The whole Sisak County was shaken that Tuesday morning, December 29th, 2020, few minutes past midday. While the epicentre was only 5 Km from Petrinja, the earthquake hit the whole area, namely the towns of Glina and Sisak.

In a different way, also ALDA itself was shaken that day: this shocking news left all of us astonished and helpless in front of the catastrophe which was taking place in one of the very cities where ALDA was born: in Sisak.

Sisak actually hosts the third ever-established Local Democracy Agency, opened in 1996, even before the creation of ALDA. The LDA Sisak was initially led by Antonella Valmorbida, now ALDA Secretary General, who then passed the lead to Paula Rauzan, the actual delegate.

The LDA Sisak, since its beginnings, has been a valuable resource for the local population thanks to its constant activities carried out in partnership with the Municipality of Sisak, member of ALDA since 2009 and other civil society organisations of the territory.

Today, the LDA is a renowned institution in the city and in the County, as well as a key stakeholder for the development of the region, whose premises host (or better say hosted) the Sisak Volunteer Centre.

Paula, despite all the news on the mass and local media, how is the situation in the city, how would you describe it?

Here in Sisak, things are slowly, but constantly, moving ahead. Nevertheless, there is a general feeling of confusionand chaos. What happened was totally unpredictable and caught us in the middle of the Christmas holidays, a period of the year when people who live and work abroad are coming back home and the city is very crowded.

What keeps me shocking every day when I walk through the city, is to realise that almost no building has “survived” the earthquake. At this very moment, Sisak is a city completely deprived of any institutions and services, physically speaking, the majority of constructions, from the Municipality to supermarkets, shops, houses and even schools underwent major structural damages and are not safe to be used.

Today, Sisak is a city where just a few public institutions still have their premises, and the daily life routine of ordinary people is extremely challenged considering basic services. We live in a place where nothing can be given for granted anymore. Yesterday, I found myself wondering if in Sisak there are any dry cleaner left.

Moreover, in some part of the town buildings seem to be in good conditions, at a first sight; instead, the more you get closer, the more structural damages are visible.

But the biggest loss of all is, surely, the loss of human lives. Until now, the earthquake caused the death of 7 people.

Walking through the city, I realise that almost no building has “survived” the earthquake

How is the crisis management working? How is the aid being managed?

I must say that the solidarity demonstrated by individuals, associations, companies is huge. Institutions are doing their part as well, but it is really astonishing the number of organisations and non-formal initiatives which took the field to help us.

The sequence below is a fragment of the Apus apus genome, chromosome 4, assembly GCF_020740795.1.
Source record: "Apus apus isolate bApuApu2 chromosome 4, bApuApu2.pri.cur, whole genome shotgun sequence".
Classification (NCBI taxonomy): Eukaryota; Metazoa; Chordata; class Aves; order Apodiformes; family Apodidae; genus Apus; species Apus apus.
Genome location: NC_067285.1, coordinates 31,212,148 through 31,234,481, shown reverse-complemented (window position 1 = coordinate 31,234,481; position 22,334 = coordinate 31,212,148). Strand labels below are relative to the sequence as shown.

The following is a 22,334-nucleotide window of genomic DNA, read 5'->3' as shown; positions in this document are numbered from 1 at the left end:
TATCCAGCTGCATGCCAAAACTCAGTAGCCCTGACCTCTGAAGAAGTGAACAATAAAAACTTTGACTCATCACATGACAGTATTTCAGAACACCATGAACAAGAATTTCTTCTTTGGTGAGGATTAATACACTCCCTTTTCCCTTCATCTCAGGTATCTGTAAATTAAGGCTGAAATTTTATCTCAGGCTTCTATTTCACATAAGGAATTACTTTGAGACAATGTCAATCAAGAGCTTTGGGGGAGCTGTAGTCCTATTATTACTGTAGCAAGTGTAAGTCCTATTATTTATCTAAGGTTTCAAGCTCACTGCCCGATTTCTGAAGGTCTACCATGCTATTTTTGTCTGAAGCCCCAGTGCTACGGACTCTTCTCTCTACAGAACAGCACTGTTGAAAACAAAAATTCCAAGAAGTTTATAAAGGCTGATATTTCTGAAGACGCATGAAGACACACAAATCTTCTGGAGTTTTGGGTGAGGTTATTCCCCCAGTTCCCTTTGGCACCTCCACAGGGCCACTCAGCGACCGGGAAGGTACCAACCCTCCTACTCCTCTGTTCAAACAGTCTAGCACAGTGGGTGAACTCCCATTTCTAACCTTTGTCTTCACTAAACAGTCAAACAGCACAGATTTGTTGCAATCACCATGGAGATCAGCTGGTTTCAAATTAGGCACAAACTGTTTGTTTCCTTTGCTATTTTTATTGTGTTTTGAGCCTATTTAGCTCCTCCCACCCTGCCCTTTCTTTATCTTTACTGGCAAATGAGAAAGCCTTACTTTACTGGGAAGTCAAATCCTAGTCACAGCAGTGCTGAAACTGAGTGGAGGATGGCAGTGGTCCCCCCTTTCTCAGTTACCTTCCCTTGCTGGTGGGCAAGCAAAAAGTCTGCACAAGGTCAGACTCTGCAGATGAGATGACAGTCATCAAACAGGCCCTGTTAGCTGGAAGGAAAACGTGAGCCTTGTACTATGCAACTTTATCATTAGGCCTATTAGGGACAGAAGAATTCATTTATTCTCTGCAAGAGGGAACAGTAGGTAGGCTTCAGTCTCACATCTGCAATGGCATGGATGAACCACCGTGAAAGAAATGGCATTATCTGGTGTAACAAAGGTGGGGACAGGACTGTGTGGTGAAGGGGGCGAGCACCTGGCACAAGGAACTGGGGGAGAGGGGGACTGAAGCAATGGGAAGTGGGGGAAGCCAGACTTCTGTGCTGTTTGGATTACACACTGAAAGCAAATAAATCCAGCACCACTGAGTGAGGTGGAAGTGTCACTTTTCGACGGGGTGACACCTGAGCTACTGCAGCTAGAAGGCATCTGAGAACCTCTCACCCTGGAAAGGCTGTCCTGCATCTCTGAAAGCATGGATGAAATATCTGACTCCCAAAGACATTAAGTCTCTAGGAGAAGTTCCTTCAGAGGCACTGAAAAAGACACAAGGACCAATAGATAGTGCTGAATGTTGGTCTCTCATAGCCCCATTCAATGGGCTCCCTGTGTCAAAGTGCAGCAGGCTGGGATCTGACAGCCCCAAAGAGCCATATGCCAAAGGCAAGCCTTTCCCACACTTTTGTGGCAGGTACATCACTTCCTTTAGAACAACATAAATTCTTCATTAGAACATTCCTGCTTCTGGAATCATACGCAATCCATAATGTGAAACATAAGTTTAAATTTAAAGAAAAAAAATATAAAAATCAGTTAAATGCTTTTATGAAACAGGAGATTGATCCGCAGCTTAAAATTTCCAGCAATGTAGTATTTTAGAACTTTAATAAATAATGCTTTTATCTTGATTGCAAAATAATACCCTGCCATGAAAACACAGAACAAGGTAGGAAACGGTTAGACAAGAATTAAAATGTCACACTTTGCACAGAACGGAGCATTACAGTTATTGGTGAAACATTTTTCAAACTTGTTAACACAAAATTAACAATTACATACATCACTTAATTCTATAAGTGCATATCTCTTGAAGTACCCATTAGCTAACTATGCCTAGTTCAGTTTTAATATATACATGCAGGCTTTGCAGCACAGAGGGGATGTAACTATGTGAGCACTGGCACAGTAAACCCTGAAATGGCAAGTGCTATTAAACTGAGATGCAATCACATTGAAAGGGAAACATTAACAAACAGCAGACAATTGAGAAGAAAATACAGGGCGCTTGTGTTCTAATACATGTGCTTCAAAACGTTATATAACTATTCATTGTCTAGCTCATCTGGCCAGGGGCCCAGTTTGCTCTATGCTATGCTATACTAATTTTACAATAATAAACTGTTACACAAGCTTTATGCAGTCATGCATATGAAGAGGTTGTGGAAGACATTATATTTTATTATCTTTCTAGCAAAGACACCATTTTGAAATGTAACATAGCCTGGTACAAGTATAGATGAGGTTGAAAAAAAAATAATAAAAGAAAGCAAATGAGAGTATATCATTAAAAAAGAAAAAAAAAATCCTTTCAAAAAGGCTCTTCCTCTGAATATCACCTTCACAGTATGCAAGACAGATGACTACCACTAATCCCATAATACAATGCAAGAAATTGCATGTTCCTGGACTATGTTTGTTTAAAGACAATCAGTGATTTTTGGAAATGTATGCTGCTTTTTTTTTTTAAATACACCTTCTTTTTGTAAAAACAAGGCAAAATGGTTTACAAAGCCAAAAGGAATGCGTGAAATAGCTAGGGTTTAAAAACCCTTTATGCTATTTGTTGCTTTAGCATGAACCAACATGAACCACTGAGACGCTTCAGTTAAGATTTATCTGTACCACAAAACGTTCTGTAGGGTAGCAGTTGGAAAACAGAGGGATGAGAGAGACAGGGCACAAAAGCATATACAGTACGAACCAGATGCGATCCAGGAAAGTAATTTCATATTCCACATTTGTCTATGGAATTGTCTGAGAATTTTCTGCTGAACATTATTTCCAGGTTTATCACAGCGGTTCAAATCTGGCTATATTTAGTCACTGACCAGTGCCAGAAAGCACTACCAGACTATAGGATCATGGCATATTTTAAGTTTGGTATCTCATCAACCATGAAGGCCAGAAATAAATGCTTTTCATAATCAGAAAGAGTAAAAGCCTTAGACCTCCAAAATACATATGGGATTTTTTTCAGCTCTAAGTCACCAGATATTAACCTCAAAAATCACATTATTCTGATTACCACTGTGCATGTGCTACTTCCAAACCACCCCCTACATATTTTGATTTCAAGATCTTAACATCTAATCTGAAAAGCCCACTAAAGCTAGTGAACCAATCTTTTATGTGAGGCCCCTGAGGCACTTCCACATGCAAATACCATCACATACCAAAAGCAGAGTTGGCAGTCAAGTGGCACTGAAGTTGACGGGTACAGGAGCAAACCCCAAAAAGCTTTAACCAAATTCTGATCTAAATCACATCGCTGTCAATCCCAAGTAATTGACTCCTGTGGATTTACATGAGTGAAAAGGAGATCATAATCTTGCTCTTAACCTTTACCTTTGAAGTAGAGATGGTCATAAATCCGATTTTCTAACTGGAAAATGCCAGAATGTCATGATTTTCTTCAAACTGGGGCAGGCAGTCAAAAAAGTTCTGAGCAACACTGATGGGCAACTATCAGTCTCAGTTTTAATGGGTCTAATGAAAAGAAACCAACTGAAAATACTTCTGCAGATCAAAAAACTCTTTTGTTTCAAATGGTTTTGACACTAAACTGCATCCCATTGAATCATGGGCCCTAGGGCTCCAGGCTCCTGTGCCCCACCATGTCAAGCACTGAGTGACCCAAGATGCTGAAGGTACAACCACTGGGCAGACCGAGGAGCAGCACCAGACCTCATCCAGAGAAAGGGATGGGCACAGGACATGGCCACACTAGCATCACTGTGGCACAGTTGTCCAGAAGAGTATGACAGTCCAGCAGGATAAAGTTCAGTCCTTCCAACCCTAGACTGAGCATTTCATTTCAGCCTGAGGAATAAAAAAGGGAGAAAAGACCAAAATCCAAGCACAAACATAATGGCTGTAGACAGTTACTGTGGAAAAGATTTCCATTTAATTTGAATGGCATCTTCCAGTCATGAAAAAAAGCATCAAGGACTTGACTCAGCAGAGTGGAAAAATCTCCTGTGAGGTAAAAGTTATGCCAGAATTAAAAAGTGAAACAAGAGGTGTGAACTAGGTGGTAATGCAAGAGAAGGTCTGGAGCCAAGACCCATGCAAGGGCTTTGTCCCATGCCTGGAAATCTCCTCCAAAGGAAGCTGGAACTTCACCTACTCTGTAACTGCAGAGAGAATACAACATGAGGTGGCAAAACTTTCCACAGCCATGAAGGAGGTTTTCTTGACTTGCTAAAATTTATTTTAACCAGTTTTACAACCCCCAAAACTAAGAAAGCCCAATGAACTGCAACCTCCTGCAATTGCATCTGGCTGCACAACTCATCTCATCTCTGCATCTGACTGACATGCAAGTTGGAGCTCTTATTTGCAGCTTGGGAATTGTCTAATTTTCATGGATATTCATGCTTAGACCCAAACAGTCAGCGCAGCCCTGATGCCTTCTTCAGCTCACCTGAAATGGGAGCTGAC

Among all the problems, the biggest one is probably the large number of people left without a house, and a place to sleep. Adding up to that, this winter has been particularly cold, and the snow started falling just the day after the earthquake occurred. Most of the efforts now focus both on mapping people in distress, many of which are in remote places of the county, and on finding temporary solutions to help those people survive the season.

 

Which are the conditions of the LDA Sisak?

Unfortunately, the LDA Sisak does not have its premises anymore. The building is stills standing but has major damages in all its parts and it is not recommended for usage.

However, the situation is the same for large number of CSOs: I can recall just few associations which still has its premises. Despite this, all organisations keep working. People are actually having business meeting outside, in the snow.

Back to the LDA Sisak, in line with our mission which is the support of local democratic processes, we are reorienting our work and the volunteers’ to be as helpful as possible to the citizens.

Our staff is now active on two fronts: we are trying to finish all the ongoing activities and to finish all projects’ reports (a classic task during this time of the year). We are then mapping the needs of the community to bring specific help: the LDA Sisak has a strong volunteering component, thus we are channelling energies and forces according to the situation.

In turn, I must really thank the Croatian Volunteer Development Center which is giving us great support. In fact, all our networks are very supportive, ALDA and South East European Youth Network.

Paula, being the Delegate of the LDA Sisak, how your daily routine has changed?

My new daily routine…  actually, I am almost the whole day on the phone!

Making plans for the day is impossible and the situation and priorities are changing every hour. For this reason, I am always trying to be in contact with colleagues, volunteers and with other organisations. As CSOs, we are trying to cooperate and help each other as much as possible.

What is going to happen next?

The situation is highly unpredictable, firstly because the Earth hasn’t stopped shaking yet. Everyday there are new, minor, tremors which keep worsening the situation and the buildings’ conditions.

The only certain thing is that this area will need help for a long time, from an economic and social points of view. Indeed, considering the situation from a broader perspective, all this adds up to the already existing covid-19 pandemic and the growing risk and uncertainty is worsening people’s mental conditions.

To conclude, there is another threat to the city and its population: the exodus of people and commercial activities. Many are the people who left the area after the earthquake: regular citizens and businesspeople, considering that several hundred companies lost their premises.

This situation represents a threat for the whole region, which may find itself empty and drained of an important part of its social and economic component in the period to come.

 

See more pictures from Sisak